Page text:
He did not move. She might be appalled if he drew her close. The tremulous connection they shared could be severed. He could not chance losing that. Vera had become an important part of his life.
“Edmund?” She put her hand on his arm. “What happened? Tell me, please.”
He slid his arm out from under her gentle touch and put the desk between them. “Stanley Cadman is dead.”
Vera moaned softly, then sank to the chair. Her fingers clenched the arm as if she held on to the side of a boat in a thrashing sea. “Are you sure?”
“Very.” He spread his fingers across the desk, needing to steady himself when the world seemed unstable. “We discovered him at the base of the cliff below the garden. His neck was broken.”
“Do you think...?” She choked on the words.
“Do I think it was murder? Yes.”
Vera looked around the small parlor. Even though Edmund and her brother were also in the room and watching Mr. Brooks as closely as she was, not a sound could be heard beyond the crackle of the fire on the hearth and the clatter of cold rain against the windows. Her gaze shifted to Edmund whose face showed the strain of the night’s events. She longed to kneel beside him while she told him how sorry she was that he had been the one to find Stanley Cadman’s body on the sand. His gaze had turned inward, and she suspected he was thinking of the other deaths he had seen during the war.
Mr. Brooks had brought two thick volumes with him when he had arrived in less than an hour after Edmund had returned to Meriweather Hall. The justice of the peace turned the page in the slightly thinner book as he murmured to himself. She caught words like during the reign of Edward III, but was unsure what he was reading.
Looking up, Mr. Brooks said, “The law is quite clear, my lord. In circumstances such as these, there must be a coroner’s inquest. What is discovered in that may lead to the cause of Cadman’s death, though I would say it is quite obvious to me what happened.”
“And what is that?” asked Edmund with a calmness that was belied by his fist clenched on the chair’s arm. “Someone killed him to keep him from meeting with me tonight? Because that is quite obvious to me.”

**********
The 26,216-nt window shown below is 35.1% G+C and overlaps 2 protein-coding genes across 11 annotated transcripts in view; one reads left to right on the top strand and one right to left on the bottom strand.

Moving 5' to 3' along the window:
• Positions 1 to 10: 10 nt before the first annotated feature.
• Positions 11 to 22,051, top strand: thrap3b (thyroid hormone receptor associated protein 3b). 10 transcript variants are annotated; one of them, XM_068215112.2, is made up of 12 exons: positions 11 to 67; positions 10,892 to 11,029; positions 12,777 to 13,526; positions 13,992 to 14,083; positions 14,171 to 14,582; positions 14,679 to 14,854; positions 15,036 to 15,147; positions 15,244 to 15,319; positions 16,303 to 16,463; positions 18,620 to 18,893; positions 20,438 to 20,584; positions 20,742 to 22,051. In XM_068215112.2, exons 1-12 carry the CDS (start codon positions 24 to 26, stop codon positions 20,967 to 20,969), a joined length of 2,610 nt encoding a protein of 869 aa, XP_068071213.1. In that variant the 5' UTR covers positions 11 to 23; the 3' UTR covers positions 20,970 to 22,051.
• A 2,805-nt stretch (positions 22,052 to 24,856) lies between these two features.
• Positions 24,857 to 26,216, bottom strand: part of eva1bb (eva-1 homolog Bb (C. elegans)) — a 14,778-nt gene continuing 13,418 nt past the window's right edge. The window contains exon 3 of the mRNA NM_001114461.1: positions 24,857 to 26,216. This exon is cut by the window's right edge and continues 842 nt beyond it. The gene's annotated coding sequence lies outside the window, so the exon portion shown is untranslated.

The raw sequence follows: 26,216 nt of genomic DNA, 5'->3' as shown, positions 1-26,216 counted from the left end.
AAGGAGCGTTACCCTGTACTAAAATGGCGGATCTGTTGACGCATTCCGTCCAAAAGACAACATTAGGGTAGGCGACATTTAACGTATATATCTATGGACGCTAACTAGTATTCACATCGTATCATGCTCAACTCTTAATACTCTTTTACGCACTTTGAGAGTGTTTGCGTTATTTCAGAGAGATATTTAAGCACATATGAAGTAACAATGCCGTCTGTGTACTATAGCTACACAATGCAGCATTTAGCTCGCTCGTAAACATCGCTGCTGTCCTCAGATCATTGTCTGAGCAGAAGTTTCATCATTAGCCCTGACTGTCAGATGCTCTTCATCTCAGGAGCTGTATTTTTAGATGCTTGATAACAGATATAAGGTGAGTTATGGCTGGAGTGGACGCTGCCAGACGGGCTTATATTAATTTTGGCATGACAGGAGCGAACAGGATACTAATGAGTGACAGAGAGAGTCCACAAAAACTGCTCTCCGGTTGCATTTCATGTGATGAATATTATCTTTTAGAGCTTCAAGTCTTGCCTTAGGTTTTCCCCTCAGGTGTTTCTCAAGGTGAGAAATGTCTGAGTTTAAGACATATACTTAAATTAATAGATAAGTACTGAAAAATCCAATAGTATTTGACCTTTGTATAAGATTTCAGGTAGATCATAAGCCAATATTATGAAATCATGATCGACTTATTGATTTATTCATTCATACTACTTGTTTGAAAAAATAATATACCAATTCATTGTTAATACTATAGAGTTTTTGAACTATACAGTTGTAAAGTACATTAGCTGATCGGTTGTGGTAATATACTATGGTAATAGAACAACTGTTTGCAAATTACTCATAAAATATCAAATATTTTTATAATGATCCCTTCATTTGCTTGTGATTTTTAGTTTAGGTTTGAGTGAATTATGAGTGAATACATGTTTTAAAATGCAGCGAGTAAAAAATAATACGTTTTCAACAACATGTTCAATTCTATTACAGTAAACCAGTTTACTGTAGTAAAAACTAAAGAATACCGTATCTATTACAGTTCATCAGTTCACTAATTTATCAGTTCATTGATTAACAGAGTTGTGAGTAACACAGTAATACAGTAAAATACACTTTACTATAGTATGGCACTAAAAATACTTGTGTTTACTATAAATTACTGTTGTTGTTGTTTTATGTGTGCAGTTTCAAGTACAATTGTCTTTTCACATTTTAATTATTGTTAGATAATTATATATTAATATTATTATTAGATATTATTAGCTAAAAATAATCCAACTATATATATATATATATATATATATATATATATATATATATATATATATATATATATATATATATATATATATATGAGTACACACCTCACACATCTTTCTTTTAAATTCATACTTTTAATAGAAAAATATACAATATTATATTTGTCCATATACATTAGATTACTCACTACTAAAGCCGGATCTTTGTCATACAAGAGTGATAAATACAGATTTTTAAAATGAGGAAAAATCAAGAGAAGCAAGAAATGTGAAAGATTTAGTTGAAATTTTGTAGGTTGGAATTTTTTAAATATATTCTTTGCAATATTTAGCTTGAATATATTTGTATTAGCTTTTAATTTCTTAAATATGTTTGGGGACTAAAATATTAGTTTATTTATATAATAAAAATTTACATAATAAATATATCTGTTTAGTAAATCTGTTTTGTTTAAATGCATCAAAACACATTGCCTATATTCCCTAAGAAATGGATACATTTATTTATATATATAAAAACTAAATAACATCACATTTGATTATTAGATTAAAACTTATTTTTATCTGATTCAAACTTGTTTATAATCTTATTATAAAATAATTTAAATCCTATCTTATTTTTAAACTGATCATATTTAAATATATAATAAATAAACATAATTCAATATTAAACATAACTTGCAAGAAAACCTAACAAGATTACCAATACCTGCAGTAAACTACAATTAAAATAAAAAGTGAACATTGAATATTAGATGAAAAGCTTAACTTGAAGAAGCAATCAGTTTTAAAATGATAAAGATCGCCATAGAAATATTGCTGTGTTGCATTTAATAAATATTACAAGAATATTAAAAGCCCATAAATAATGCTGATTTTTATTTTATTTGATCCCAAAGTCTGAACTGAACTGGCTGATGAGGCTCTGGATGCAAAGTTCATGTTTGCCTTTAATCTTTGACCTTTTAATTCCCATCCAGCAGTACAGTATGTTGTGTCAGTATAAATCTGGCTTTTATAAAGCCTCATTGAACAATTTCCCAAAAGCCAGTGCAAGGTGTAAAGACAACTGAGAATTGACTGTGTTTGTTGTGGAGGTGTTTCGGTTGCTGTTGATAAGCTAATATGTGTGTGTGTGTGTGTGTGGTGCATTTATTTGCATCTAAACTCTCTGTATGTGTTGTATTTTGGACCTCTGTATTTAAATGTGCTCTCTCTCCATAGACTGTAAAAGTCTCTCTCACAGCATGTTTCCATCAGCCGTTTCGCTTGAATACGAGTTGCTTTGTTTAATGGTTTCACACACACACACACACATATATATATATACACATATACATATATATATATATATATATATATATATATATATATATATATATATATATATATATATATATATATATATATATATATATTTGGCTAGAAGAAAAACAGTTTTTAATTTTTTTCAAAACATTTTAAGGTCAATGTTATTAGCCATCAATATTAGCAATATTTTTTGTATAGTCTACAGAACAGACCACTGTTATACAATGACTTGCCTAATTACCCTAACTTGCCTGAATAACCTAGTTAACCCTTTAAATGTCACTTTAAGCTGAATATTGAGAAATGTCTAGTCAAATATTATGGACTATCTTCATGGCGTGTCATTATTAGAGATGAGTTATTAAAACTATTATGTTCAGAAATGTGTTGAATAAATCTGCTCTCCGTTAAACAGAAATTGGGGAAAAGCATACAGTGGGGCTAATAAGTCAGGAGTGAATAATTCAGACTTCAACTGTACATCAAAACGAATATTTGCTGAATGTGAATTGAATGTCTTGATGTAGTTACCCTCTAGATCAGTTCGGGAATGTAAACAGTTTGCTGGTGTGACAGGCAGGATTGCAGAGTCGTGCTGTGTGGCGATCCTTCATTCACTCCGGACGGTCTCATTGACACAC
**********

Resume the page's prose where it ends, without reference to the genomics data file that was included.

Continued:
“I disagree. I believe it is far more likely that, in the foggy darkness, he misjudged how close he was to the edge of the cliff and stepped over it. However, that is not for us to decide. I must contact Ashland.”
“Ashland is the county’s corner?”
Mr. Brooks stood. “Unlike a justice of the peace, a coroner must be of the peerage, my lord. I am surprised you do not know that.”
“It appears I still have more to learn about the peerage and its obligations.” Edmund’s sarcasm lashed through his voice, and, for once, he did not apologize for such a sharp tone.
As Edmund and Mr. Brooks glared at each other, Gregory said, “I assume Lord Ashland will want to see the body to assure himself that the man is dead.”
“He has that right for the next fortnight.”
“Fortnight?” Edmund shook his head. “Do you really expect Cadman’s family will delay burying him for two weeks?”
Mr. Brooks sighed. “They can bury him whenever they wish, but the coroner can order the body disinterred anytime within a fortnight.”
“That is barbaric,” Vera said, then lowered her eyes when all three men glanced at her.
“It is,” the justice of the peace replied, “but it is also the law. May I impose on you, my lord, to send someone to alert the viscount that he must gather men to assist him in the investigation?”
Edmund nodded, and Mr. Brooks bid them a good night before taking his leave. Gregory followed without a word. He had his hands clasped behind his back and stared at the floor, a sure sign he was deep in prayer that he would find the right words when he went to the village to inform Stanley’s family of the tragedy.
“There is no need for you to remain here,” Edmund said as Vera came to her feet. “Good night.”
He faced her, startled. “I am not sure what you mean.”
“I mean there is a need for me to remain here.” She walked to where he stood by the hearth. “Something horrible happened to a man who had the respect of the villagers, for he took a moderate stance in any discussion. He has no enemies I’ve heard of.”
“He had one.” He went to a side table where a pot of coffee had grown cold.
“Or you do.”
Pouring himself a cup of coffee, he held it up to her. She shook her head, and he added cream to the cup. After he had taken a sip, he said, “It would be far easier to deal with this if you were not so blasted insightful.”